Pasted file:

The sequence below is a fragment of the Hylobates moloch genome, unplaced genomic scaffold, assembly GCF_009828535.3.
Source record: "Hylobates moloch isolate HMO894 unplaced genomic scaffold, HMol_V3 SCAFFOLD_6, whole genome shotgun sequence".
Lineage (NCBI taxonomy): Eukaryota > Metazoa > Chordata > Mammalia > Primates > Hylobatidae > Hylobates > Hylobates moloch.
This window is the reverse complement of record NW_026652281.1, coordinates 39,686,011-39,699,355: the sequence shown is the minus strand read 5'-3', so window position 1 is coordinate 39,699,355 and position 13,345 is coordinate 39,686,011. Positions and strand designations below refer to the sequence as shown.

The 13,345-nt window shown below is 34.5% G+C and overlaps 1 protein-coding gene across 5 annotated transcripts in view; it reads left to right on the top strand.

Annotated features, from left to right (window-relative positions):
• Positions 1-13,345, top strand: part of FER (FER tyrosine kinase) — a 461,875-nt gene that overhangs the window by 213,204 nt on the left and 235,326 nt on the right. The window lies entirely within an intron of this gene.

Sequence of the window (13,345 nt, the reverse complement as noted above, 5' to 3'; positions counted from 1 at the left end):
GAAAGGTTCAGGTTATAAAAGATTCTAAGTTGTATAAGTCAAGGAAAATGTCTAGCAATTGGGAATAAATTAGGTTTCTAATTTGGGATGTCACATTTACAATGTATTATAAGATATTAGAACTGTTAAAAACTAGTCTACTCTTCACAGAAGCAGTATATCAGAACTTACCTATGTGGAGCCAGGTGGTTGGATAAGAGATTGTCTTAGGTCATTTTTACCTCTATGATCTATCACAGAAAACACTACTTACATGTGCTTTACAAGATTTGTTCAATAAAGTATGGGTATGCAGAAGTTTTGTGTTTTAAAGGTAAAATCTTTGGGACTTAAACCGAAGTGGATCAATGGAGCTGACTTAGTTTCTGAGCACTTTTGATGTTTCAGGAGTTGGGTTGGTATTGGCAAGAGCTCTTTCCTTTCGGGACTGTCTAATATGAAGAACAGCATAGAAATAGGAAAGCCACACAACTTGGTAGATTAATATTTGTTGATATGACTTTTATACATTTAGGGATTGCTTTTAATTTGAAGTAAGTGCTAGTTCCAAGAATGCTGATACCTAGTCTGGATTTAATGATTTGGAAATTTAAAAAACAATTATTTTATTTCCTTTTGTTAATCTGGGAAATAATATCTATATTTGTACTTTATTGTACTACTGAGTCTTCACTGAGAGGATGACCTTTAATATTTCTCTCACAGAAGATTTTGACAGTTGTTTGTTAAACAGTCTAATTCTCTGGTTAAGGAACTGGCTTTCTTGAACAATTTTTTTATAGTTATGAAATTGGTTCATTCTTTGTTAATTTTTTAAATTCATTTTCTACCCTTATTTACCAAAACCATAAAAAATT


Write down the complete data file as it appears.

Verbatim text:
The sequence below is a fragment of the Hylobates moloch genome, unplaced genomic scaffold, assembly GCF_009828535.3.
Source record: "Hylobates moloch isolate HMO894 unplaced genomic scaffold, HMol_V3 SCAFFOLD_6, whole genome shotgun sequence".
Lineage (NCBI taxonomy): Eukaryota > Metazoa > Chordata > Mammalia > Primates > Hylobatidae > Hylobates > Hylobates moloch.
This window is the reverse complement of record NW_026652281.1, coordinates 39,686,011-39,699,355: the sequence shown is the minus strand read 5'-3', so window position 1 is coordinate 39,699,355 and position 13,345 is coordinate 39,686,011. Positions and strand designations below refer to the sequence as shown.

The 13,345-nt window shown below is 34.5% G+C and overlaps 1 protein-coding gene across 5 annotated transcripts in view; it reads left to right on the top strand.

Annotated features, from left to right (window-relative positions):
• Positions 1-13,345, top strand: part of FER (FER tyrosine kinase) — a 461,875-nt gene that overhangs the window by 213,204 nt on the left and 235,326 nt on the right. The window lies entirely within an intron of this gene.

Sequence of the window (13,345 nt, the reverse complement as noted above, 5' to 3'; positions counted from 1 at the left end):
GAAAGGTTCAGGTTATAAAAGATTCTAAGTTGTATAAGTCAAGGAAAATGTCTAGCAATTGGGAATAAATTAGGTTTCTAATTTGGGATGTCACATTTACAATGTATTATAAGATATTAGAACTGTTAAAAACTAGTCTACTCTTCACAGAAGCAGTATATCAGAACTTACCTATGTGGAGCCAGGTGGTTGGATAAGAGATTGTCTTAGGTCATTTTTACCTCTATGATCTATCACAGAAAACACTACTTACATGTGCTTTACAAGATTTGTTCAATAAAGTATGGGTATGCAGAAGTTTTGTGTTTTAAAGGTAAAATCTTTGGGACTTAAACCGAAGTGGATCAATGGAGCTGACTTAGTTTCTGAGCACTTTTGATGTTTCAGGAGTTGGGTTGGTATTGGCAAGAGCTCTTTCCTTTCGGGACTGTCTAATATGAAGAACAGCATAGAAATAGGAAAGCCACACAACTTGGTAGATTAATATTTGTTGATATGACTTTTATACATTTAGGGATTGCTTTTAATTTGAAGTAAGTGCTAGTTCCAAGAATGCTGATACCTAGTCTGGATTTAATGATTTGGAAATTTAAAAAACAATTATTTTATTTCCTTTTGTTAATCTGGGAAATAATATCTATATTTGTACTTTATTGTACTACTGAGTCTTCACTGAGAGGATGACCTTTAATATTTCTCTCACAGAAGATTTTGACAGTTGTTTGTTAAACAGTCTAATTCTCTGGTTAAGGAACTGGCTTTCTTGAACAATTTTTTTATAGTTATGAAATTGGTTCATTCTTTGTTAATTTTTTAAATTCATTTTCTACCCTTATTTACCAAAACCATAAAAAATT